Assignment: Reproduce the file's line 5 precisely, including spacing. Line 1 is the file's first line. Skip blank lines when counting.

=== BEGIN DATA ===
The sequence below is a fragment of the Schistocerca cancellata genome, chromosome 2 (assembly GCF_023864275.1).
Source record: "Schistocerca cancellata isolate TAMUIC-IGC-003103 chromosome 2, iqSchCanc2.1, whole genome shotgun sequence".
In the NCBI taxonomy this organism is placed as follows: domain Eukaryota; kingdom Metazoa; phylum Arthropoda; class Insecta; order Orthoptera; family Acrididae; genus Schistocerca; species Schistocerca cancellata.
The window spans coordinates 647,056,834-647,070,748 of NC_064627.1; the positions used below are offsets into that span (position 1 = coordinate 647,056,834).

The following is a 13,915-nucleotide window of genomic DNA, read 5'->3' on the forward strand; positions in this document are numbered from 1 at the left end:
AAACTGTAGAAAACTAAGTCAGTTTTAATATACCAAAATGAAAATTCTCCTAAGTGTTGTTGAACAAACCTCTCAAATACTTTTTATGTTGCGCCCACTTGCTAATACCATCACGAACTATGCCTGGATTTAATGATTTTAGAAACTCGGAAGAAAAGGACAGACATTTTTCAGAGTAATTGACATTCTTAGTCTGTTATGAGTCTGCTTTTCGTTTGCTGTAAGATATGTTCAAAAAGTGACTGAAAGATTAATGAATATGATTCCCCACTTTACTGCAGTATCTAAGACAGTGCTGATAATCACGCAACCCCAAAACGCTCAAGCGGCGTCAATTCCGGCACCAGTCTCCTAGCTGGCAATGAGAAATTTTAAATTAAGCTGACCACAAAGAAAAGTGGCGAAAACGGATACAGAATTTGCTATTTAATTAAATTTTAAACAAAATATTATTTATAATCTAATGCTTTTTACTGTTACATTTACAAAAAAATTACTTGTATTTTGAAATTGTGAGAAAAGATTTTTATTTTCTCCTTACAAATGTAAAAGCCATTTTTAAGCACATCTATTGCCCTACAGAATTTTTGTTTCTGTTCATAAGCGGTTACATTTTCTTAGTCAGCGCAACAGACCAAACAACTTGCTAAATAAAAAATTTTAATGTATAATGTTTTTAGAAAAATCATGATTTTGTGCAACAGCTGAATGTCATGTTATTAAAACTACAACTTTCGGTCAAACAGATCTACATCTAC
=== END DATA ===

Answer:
The following is a 13,915-nucleotide window of genomic DNA, read 5'->3' on the forward strand; positions in this document are numbered from 1 at the left end: